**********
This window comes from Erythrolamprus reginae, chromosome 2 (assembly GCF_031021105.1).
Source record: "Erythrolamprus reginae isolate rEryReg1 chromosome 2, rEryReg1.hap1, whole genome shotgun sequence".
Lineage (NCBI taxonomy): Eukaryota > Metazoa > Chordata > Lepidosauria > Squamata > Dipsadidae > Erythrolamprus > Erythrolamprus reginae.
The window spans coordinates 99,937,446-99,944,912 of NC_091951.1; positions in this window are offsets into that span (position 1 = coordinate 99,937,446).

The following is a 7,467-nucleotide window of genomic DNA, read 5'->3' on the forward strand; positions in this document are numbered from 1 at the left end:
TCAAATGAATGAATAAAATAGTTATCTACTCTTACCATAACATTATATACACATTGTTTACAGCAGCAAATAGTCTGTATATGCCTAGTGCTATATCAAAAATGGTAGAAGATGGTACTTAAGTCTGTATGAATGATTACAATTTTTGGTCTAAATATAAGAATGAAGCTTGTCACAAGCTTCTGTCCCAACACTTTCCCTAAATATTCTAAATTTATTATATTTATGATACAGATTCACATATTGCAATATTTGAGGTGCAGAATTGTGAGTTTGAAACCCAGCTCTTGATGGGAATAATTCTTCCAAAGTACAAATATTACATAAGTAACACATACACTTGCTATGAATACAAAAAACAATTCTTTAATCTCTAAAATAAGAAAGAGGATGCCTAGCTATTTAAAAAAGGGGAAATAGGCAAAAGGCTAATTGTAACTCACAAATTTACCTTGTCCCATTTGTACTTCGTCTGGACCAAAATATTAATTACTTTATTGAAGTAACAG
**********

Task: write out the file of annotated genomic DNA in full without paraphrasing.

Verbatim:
This window comes from Erythrolamprus reginae, chromosome 2 (assembly GCF_031021105.1).
Source record: "Erythrolamprus reginae isolate rEryReg1 chromosome 2, rEryReg1.hap1, whole genome shotgun sequence".
Lineage (NCBI taxonomy): Eukaryota > Metazoa > Chordata > Lepidosauria > Squamata > Dipsadidae > Erythrolamprus > Erythrolamprus reginae.
The window spans coordinates 99,937,446-99,944,912 of NC_091951.1; positions in this window are offsets into that span (position 1 = coordinate 99,937,446).

The following is a 7,467-nucleotide window of genomic DNA, read 5'->3' on the forward strand; positions in this document are numbered from 1 at the left end:
TCAAATGAATGAATAAAATAGTTATCTACTCTTACCATAACATTATATACACATTGTTTACAGCAGCAAATAGTCTGTATATGCCTAGTGCTATATCAAAAATGGTAGAAGATGGTACTTAAGTCTGTATGAATGATTACAATTTTTGGTCTAAATATAAGAATGAAGCTTGTCACAAGCTTCTGTCCCAACACTTTCCCTAAATATTCTAAATTTATTATATTTATGATACAGATTCACATATTGCAATATTTGAGGTGCAGAATTGTGAGTTTGAAACCCAGCTCTTGATGGGAATAATTCTTCCAAAGTACAAATATTACATAAGTAACACATACACTTGCTATGAATACAAAAAACAATTCTTTAATCTCTAAAATAAGAAAGAGGATGCCTAGCTATTTAAAAAAGGGGAAATAGGCAAAAGGCTAATTGTAACTCACAAATTTACCTTGTCCCATTTGTACTTCGTCTGGACCAAAATATTAATTACTTTATTGAAGTAACAG